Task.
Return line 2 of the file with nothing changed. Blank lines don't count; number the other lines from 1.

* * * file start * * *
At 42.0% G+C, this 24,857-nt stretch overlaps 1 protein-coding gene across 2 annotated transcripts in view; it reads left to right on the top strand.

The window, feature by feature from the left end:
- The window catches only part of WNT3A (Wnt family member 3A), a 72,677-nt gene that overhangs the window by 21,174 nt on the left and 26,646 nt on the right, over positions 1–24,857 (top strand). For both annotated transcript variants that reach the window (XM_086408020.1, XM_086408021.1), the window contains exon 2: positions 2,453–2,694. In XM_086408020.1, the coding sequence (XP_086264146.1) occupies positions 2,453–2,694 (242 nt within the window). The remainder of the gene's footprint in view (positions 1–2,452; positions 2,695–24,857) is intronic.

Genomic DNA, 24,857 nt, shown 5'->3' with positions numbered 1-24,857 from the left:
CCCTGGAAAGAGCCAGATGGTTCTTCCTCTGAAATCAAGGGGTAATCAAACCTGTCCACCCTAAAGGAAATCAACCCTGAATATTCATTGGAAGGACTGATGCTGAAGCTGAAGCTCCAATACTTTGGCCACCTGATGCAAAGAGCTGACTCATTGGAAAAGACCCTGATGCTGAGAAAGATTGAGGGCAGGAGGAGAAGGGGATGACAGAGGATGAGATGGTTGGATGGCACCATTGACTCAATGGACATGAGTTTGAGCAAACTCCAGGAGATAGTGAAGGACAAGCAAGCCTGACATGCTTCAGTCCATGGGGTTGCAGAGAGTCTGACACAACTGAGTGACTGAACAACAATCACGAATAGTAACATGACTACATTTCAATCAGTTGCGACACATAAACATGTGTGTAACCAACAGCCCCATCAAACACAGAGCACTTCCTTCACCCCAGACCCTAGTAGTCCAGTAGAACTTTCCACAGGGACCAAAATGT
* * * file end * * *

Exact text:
The window, feature by feature from the left end: